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Governor signs broad tax reduction bill with controversial mental health funding update

Iowa Gov. Kim Reynolds speaks during an event.
Iowa Gov. Kim Reynolds speaks during an event. (Rodney White/Des Moines Register via AP, Pool)

Governor signs broad tax reduction bill with controversial mental health funding update

June 21, 04:00 PM June 21, 04:01 PM

The tax reduction package and mental health funding realignment signed by Gov. Kim Reynolds is described by Iowa’s Republican legislators as a significant achievement.

Senate File 619 passed on May 18 in an extended legislative session to address specifically tax issues, and was signed by the governor on Wednesday.

“Today, the Iowa Senate made Iowa more competitive,” Senate Majority Leader Jack Whitver, R-Ankeny, said last month. “Reducing the top income tax rate to 6.5% means Iowa families will keep more of the money they earn. Lower income tax rates make this state more attractive to small business and people looking for a new home,” he said.

“Phasing out the inheritance tax ends the unjust practice of taxing the dead. Eliminating the mental health levy finally provides actual property tax relief for Iowans. Iowans asked for tax relief and the Iowa Senate has answered those calls,” Whitver added.

Sen. Dan Dawson, R-Council Bluffs, chair of the Ways and Means Committee, concurred.

“Senate Republicans promised bold tax reform when the session started in January and this bill delivered,” he said. “This bill includes eliminating the tax triggers, eliminating the inheritance tax, provides tax relief for small business, and provides tax cuts for Iowa families. Senate File 619 is the tax bill Iowans deserve and I am proud to have it pass the Iowa Senate.”

However Senate minority leader Zach Wahls, D-Coralville, commenting at the end of the session on his blog, saw this year as a failure.

“With our Build Back Better plan, Iowa Democrats introduced more than two dozen bills to help Iowans get back on our feet.… Unfortunately, Governor Reynolds and the Republicans chose not to work with us on these proposals.” Wahls says their ideas would have secured long-term economic growth.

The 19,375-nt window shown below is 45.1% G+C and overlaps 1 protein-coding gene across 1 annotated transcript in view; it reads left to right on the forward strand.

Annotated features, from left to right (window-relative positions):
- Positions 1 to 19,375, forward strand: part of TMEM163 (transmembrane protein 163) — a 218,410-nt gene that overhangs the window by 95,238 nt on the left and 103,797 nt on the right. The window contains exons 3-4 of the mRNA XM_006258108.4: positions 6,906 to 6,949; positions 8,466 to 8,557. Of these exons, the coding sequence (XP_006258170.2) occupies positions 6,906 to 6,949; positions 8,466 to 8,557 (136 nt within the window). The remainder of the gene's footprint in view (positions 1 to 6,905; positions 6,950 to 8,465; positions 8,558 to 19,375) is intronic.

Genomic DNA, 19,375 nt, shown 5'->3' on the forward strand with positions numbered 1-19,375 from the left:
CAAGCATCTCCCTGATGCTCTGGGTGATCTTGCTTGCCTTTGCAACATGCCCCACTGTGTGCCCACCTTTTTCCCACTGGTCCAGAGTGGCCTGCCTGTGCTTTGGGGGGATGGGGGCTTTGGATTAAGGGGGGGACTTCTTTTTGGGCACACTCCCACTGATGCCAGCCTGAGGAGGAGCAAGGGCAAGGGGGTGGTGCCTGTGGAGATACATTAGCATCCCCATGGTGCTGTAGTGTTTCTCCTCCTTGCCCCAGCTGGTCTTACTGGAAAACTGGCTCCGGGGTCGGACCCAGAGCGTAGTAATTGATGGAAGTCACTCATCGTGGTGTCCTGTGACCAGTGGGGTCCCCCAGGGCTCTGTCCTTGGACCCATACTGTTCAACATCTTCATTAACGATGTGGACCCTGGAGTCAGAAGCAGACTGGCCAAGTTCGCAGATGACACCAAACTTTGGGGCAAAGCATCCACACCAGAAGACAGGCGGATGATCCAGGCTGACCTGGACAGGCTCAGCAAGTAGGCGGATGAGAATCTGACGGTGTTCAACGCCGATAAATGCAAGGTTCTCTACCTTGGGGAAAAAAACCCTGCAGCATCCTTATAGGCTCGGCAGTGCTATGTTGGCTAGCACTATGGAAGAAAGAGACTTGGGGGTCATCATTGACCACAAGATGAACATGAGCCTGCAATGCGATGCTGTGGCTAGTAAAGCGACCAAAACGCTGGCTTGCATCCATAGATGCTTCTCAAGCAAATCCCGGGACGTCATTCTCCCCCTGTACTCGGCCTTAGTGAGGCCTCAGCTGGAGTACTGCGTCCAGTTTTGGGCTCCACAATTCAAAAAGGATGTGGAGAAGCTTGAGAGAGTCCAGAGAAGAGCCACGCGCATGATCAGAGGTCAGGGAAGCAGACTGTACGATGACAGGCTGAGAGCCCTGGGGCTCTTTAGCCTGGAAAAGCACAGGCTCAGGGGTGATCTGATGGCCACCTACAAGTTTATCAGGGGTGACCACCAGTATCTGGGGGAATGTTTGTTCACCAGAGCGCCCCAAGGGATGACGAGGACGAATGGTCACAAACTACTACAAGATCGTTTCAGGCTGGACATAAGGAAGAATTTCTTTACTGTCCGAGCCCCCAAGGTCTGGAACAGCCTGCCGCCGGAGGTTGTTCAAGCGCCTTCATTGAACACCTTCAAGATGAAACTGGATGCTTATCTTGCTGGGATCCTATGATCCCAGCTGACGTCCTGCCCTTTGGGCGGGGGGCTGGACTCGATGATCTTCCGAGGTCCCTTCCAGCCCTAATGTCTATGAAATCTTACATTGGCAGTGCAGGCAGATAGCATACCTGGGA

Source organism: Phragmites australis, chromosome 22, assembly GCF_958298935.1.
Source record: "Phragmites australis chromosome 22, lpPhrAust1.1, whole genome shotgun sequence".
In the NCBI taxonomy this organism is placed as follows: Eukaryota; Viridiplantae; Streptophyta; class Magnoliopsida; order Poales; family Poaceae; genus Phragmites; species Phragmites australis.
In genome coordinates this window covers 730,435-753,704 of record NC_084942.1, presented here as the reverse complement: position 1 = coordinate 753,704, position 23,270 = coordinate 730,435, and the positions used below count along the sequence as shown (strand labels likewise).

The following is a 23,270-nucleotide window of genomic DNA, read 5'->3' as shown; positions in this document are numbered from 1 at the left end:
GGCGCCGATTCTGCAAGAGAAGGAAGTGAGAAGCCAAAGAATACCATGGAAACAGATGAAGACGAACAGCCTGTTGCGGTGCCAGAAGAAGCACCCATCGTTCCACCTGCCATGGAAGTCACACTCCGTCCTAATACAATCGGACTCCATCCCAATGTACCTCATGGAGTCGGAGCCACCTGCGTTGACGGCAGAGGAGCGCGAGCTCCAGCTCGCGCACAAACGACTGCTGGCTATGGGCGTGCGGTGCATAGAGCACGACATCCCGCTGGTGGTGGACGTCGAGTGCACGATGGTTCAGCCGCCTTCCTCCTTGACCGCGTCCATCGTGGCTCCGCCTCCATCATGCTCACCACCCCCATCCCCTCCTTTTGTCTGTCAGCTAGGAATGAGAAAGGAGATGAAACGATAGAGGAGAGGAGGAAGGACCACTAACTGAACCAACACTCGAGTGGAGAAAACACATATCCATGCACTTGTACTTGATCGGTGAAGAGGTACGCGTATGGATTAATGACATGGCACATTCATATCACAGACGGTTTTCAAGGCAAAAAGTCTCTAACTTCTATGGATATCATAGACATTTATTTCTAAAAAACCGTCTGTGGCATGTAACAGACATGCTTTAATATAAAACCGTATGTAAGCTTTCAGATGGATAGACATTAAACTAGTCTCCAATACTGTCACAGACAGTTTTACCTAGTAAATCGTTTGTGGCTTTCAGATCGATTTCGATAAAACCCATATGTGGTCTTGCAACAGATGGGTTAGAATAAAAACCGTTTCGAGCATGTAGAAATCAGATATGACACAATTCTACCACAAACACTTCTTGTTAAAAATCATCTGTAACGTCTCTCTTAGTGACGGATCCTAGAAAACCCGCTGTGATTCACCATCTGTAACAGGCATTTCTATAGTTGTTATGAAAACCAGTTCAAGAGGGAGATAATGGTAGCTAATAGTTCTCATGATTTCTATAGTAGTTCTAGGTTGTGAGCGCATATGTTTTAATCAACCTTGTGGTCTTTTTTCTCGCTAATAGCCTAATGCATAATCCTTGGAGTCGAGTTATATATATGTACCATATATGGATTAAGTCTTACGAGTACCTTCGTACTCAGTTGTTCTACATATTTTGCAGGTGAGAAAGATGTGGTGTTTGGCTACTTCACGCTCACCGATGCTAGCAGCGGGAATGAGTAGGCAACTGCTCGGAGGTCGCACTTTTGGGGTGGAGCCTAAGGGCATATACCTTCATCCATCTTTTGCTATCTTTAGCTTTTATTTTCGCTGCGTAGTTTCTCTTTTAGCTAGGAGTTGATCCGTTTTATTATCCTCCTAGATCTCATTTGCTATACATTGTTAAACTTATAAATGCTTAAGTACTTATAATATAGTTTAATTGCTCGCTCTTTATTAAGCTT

Democrats and Republicans widely disagree on the pros and cons of the 2021 session; likewise the tax bill votes closely followed party lines. Sen. Pam Jochum, D-Dubuque, supported most provisions of the bill, but transferring the mental health funding to the state was a deal breaker.

Jochum told The Center Square the result will reduce funding for the 14 mental health regions. The mental health provisions change regional property tax funding to statewide support over the next two years. Jochum said a system long in place will not work well at the state level, “It’s better when you give it to the people closest to the situation.”

Jochum says she takes mental health care very seriously and personally. Her intellectually disabled daughter, Sarah, died two years ago of brain injuries from a fall down their stairs. Still she thinks that dollars for mental health might not drop, “I truly hope I’m wrong, but right now I think it’s not going to work out like they proposed.”

Of course, the dollars saved are of high importance to all parties. Estimates of the tax savings for individuals over the next 10 years amount to a billion dollars. That’s about $125 million per year. Yearly savings per person are projected at $40.

Of course, figuring out what any specific family or business will gain varies widely.

Dr. Ernie Goss is a regional economist who oversees the monthly Mid-America Business Conditions report.

Goss does not downplay the aggregate benefits of a billion dollars over 10 years even though $40 may sound insignificant. And he told The Center Square the law has so many provisions that it defies providing an adequate overview for consumers and what it will mean for them.

Jochum thinks the bill was simply too massive and should have been broken down into smaller pieces. She says she could have voted for many of those pieces.

Kristine Tidgren, director of the Center for Agricultural Law and Taxation at Iowa State, wrote on an Iowa State website the legislation has eight major provisions and 18 additional ones. In other words, Goss adds, the average person would need a tax accountant rather than an economist to fully explain the impact.

Nevertheless, Goss does see several of the provisions as positive for economic growth. Transferring mental health costs away from local property taxes to the statewide level is helpful, “Probably a good change and needs to be done. Property taxes can be quite burdensome. I’ve owned a home in Iowa.”

Goss also says that removing federal taxes as a deduction on Iowa taxes was a smart move. That previous formulation made Iowa appear to have a greater tax burden than other states which have already dumped that deduction. The state thereby becomes less attractive to internal expansion and outside investment. Neighboring Missouri and South Dakota, in particular, have lower tax rates than Iowa.

The Hawkeye state joins three other states that have reduced income tax rates since the pandemic began: Idaho, Oklahoma, and Montana. That data comes from the Tax Foundation.

Contrast that with New York where the pandemic hardly affected tax revenue. Yet Albany recently raised both personal and corporate tax rates. Governor Reynolds says she will seek further tax reductions in the 2022 legislative sessions.

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